The Central Bank of Nigeria is acting like a “piggy bank” with its funding of the government, a member of the Monetary Policy Committee, Dr. Doyin Salami, has said.
Salami said he was struggling to understand the CBN’s economic rationale for such action.
Monetary data showed a “sharp rise” in the CBN’s financing of the government deficit this year, Salami said after the MPC’s July 24th to 25th meeting, Bloomberg reported quoting a CBN statement published on Tuesday.
He said the CBN’s claims on the government had risen “20-fold” to N814bn from the end of 2016, while its purchases of government treasury bills increased by 30 per cent to N454bn.
“It is clear that the CBN has provided piggy-bank services to the federal government,” Salami said.
“While I still wonder what the underlying economics is, I sincerely hope it works,” he added.
The Federal Government is struggling to raise enough revenue amid economic challenges.
The Gross Domestic Product expanded by 0.6 per cent from a year earlier in the three months through June after contracting for the previous five quarters.
The MPC has kept its key rate at a record-high 14 per cent since July 2016 and is scheduled to make its next policy decision on September 26.
All four analysts surveyed by Bloomberg expect it will keep the rate unchanged.
Revenue in the first three months of the year was 36 per cent less than what the government budgeted and was 49 per cent short in May, according to the central bank.
Salami, who is an academic at Lagos Business School and retires from the MPC this year, has previously criticised the policies of Governor Godwin Emefiele.
In January, he said the CBN was “pretending” to tighten monetary policy while boosting money supply at the same time.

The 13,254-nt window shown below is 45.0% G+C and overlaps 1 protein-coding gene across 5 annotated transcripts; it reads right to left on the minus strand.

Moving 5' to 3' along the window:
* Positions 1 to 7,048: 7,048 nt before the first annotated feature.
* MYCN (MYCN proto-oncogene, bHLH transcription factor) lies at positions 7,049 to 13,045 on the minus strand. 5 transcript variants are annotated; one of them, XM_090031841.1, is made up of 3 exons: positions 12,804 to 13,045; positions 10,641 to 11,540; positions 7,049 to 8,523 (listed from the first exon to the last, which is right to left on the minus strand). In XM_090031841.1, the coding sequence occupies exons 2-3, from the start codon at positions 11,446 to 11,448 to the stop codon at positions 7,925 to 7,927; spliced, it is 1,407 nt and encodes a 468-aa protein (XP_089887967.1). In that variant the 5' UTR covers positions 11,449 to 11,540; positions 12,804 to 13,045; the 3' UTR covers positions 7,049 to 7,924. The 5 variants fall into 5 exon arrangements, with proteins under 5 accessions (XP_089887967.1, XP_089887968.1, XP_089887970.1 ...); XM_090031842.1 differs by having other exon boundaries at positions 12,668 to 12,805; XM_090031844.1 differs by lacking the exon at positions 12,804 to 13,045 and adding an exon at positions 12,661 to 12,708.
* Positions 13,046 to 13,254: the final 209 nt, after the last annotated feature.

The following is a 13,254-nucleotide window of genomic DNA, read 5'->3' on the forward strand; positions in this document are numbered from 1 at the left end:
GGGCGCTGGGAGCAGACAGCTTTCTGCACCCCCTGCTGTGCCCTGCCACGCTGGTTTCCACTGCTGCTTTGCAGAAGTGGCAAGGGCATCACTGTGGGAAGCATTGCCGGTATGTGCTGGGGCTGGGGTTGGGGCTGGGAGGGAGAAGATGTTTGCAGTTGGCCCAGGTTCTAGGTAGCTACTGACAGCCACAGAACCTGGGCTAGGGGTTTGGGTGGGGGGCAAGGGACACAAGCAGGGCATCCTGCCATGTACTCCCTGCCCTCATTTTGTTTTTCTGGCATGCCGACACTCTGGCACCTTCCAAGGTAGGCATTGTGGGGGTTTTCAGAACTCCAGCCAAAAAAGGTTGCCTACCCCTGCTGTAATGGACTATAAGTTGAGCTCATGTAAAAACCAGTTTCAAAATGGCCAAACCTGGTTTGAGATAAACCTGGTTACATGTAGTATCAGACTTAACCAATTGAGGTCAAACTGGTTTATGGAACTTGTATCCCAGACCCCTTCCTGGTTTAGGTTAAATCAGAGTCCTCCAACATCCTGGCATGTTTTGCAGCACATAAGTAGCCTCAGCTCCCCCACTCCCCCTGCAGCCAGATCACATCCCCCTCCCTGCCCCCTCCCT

In his latest comments, he said, “The massive injections of cash to the government don’t show up in higher inflation data and currency weakness because the regulator used ‘special auctions’ that effectively raised banks’ cash-reserve requirements beyond the stipulated 22.5 per cent.”
Consumer-price growth eased to 16 per cent in July, the National Bureau of Statistics said last week.
“We thus find ourselves at a point where government borrowing from the CBN is neutralised by raising the CRR of banks, thereby limiting private-sector access to credit,” Salami said.
“In other words, the private sector is deliberately crowded out,” he added.
The CBN spokesman, Isaac Okorafor, didn’t answer calls to his mobile or respond to a text message seeking comment, Bloomberg reported.
Salami and another MPC member voted to cut the policy rate at the July meeting, while the other six who were present, including Emefiele, wanted to hold.
“Monetary policy management is presently about funding the federal government,” Salami said.
“Policy consistency and credibility demand that the monetary policy rate be significantly reduced to reflect the underlying preferences of policy managers,” he added.